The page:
And in the anecdotes she tells about their circle of friends—poets, critics and writers, famous, or about to be so—they, too, emerge (at least at first) more as eccentric, as vividly human, than insane. Richard Blackmur is an enthusiastic, even vicious dancer: “Pouncing, he would grab his victim in a viselike grip, then push, pull, twist, jerk and spin her around, grunting and grimacing like a samurai, while his partner made frantic gestures behind his back, begging for release. If no one intervened quickly enough, it was only a matter of time before the two of them, locked in combat, fell to the floor.” Robert Lowell is an indifferent dishwasher: “If he washed, there would be soapsuds and water all over, down his trousers and on the floor, as he gestured during one of his imitations—he was a wicked mimic—of Randall [Jarrell] or Allen [Tate]. If I washed, he played the boss of the job, handing me back a pot and saying, ‘Ah leen, Ah do believe you could put a little more elbow grease on this.’”
The descent from these harmless high-jinks into drunkenness, into depression, into madness, can seem, in hindsight, inevitable; but not in Poets. In a remarkable passage, Simpson remembers the first time she saw her soon-to-be husband drunk, after an engagement party given by Russian friends of her family. Forced to drink his glass of vodka “piei do dna—to the bottom,” he ends the evening singing “‘Piei do dna’ in full voice and slightly off key. He was, as he said, high as a kite. Never having seen him either high or boisterous before, I was amused.” The next morning, his hangover is tremendous: “he wondered aloud why drinkers drank if the following day they felt the way he had been feeling.”
Five years later, Berryman’s drunken antics seem less amusing. Simpson tells of a party, held after Lowell had been awarded the Pulitzer, during which Lowell “drank quarts of beer, took off his shoes and tossed them up in the air, while John, who had drunk an equal amount and had climbed a sycamore tree, tried to catch them. The sight of poets disporting themselves in this way may have entertained the other guests, but I was feeling that excess of alcohol made even these brilliant and attractive men tiresome.” The scene will be a familiar one to readers of Dream Song #1.
“Tiresome,” is not quite the harshest criticism Simpson offers—but it comes close. Reviewers at the time marveled at Simpson’s generosity, the genuine sympathy she still seemed to feel for a husband one could charitably term “difficult,” and that certainly struck me on my first reading. She is endlessly understanding. Berryman’s affair with the women he called “Lise” in Berryman’s Sonnets (which FSG is also reissuing) is chalked up to the poet’s loneliness. Simpson, at the time, was studying for a PhD in psychology, and was away a few nights a week; she spent her weekends reading and writing papers. “While he was a man who took no great pride in being rational,” she recalls, “he would have thought it absurd to complain that he felt abandoned; yet that was how he felt.” One senses, throughout, the love and affection that bound Simpson to Berryman and that—decades later, after divorce, after Berryman’s own death—bound her to him still. In her afterward, Simpson writes of bittersweet meetings, and letters exchanged after their separation.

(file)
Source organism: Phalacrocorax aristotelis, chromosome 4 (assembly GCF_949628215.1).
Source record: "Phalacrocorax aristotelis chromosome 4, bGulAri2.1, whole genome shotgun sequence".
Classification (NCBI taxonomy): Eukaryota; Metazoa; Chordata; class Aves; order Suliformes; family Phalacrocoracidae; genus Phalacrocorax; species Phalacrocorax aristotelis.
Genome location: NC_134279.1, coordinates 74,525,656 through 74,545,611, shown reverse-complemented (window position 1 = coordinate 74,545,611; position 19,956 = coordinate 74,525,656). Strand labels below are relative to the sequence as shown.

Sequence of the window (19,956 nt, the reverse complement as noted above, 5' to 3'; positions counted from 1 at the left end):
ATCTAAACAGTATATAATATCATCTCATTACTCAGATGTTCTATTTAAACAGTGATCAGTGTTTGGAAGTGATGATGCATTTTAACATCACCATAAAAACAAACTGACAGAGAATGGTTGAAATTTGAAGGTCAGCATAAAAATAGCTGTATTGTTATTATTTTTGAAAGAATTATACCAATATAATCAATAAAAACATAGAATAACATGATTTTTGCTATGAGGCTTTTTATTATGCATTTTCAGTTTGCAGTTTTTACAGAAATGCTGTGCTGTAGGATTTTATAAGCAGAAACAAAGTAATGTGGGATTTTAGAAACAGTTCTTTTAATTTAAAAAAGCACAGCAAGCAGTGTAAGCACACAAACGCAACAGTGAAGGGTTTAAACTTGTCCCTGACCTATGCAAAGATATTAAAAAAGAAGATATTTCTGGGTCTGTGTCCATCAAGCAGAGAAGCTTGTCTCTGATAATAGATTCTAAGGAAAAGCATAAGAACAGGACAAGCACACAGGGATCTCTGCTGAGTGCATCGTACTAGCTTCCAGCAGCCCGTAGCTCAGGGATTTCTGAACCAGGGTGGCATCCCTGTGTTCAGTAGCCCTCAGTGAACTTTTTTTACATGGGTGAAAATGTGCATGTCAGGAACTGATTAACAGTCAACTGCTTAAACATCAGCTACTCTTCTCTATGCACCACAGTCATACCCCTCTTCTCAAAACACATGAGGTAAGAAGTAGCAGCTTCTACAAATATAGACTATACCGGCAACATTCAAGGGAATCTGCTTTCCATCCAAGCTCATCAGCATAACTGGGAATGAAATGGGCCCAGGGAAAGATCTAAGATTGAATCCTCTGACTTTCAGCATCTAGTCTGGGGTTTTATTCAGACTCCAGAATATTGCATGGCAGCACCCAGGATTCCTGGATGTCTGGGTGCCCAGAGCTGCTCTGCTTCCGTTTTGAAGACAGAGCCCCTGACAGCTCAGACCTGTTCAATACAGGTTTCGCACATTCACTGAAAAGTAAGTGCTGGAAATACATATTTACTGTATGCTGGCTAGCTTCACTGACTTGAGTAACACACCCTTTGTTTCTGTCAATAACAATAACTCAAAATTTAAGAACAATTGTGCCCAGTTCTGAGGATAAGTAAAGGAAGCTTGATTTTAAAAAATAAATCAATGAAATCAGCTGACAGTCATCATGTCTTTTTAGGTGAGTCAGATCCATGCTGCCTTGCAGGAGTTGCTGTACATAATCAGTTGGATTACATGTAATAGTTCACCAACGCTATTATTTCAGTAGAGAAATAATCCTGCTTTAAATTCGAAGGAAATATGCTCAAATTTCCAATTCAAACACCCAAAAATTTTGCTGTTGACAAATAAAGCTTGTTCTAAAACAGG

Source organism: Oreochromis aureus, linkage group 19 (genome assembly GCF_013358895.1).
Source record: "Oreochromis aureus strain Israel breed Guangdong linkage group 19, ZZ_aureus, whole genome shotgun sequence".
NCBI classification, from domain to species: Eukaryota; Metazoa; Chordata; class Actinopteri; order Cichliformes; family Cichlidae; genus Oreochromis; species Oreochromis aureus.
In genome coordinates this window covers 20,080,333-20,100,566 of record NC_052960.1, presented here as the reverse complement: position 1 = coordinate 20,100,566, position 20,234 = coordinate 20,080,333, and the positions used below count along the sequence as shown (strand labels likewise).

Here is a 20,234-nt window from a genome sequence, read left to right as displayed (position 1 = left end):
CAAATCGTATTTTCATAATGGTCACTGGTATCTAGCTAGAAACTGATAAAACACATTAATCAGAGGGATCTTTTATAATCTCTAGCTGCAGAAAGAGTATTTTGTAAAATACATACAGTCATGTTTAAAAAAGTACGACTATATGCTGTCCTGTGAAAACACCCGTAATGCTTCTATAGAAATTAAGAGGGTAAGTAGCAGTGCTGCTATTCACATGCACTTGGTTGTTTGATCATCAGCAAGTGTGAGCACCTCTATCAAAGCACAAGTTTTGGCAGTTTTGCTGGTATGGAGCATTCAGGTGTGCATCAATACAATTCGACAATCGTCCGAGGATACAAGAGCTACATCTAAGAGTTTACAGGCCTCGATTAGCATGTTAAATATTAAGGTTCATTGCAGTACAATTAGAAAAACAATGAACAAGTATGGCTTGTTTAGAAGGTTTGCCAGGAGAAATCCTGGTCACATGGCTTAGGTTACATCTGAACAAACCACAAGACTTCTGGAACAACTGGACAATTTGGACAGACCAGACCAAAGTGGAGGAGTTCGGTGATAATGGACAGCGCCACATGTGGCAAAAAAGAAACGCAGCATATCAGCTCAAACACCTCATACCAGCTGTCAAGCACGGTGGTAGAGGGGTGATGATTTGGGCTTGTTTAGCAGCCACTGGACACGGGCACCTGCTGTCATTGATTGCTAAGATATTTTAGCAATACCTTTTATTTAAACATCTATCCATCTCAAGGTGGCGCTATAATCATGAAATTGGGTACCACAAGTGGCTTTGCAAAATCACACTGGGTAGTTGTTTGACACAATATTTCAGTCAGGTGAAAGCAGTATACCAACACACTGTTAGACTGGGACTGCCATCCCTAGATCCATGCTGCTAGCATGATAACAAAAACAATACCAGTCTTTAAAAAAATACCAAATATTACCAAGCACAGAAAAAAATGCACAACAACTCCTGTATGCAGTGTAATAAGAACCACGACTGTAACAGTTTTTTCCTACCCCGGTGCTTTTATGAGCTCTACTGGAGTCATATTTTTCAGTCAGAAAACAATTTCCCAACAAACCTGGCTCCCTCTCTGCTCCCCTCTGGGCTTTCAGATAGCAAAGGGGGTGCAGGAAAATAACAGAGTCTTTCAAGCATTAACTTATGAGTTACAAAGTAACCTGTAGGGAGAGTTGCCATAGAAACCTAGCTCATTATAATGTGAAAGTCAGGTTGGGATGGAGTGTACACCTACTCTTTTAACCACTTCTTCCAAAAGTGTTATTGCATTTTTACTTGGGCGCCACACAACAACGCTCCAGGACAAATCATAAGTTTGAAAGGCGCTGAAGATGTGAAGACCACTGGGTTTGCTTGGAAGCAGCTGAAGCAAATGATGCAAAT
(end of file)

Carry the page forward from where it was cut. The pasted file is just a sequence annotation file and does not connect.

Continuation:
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I was first introduced to Berryman my freshman year of college, during a fight with a boy I was seeing. At some point, he interrupted our argument to recite a bit of poetry: it was Berryman’s “He Resigns,” from Delusions Etc., published the year he committed suicide. Simpson reproduces this poem in her preface to the 1990 edition of Poets, recalling a symposium during which Galway Kinnell told of meeting a woman who carried a copy of the poem around in her wallet. “When Kinnell asked why she carried around such a desolate poem,” Simpson writes (and it is desolate; its opening lines are “Age, and the death, and the ghosts. / Her having gone away / in spirit from me.”) “she said that when she was on the verge of suicide she had chanced upon it. The realization that another human being had felt exactly as she was feeling had saved her life.”
John Berryman did not save my life. He did, in a way, begin a relationship, a lasting one: though I am no longer romantically entangled with the boy who recited “He Resigns,” we have remained friends. For his birthday, last year, I gave him a hardcover edition of Poets in Their Youth.
“It pleased me greatly,” Simpson writes, near the end of her preface, “to be told by those who wrote me about my memoir that the book had sent them back to the poetry.” Simpson’s memoir is one of many excuses I have taken to go running back to the poetry. May this reissue send many more readers chasing the various Berrymans we still have—in this book, and in his own.
Miranda Popkey has been on the editorial staff of Farrar, Straus and Giroux since 2011.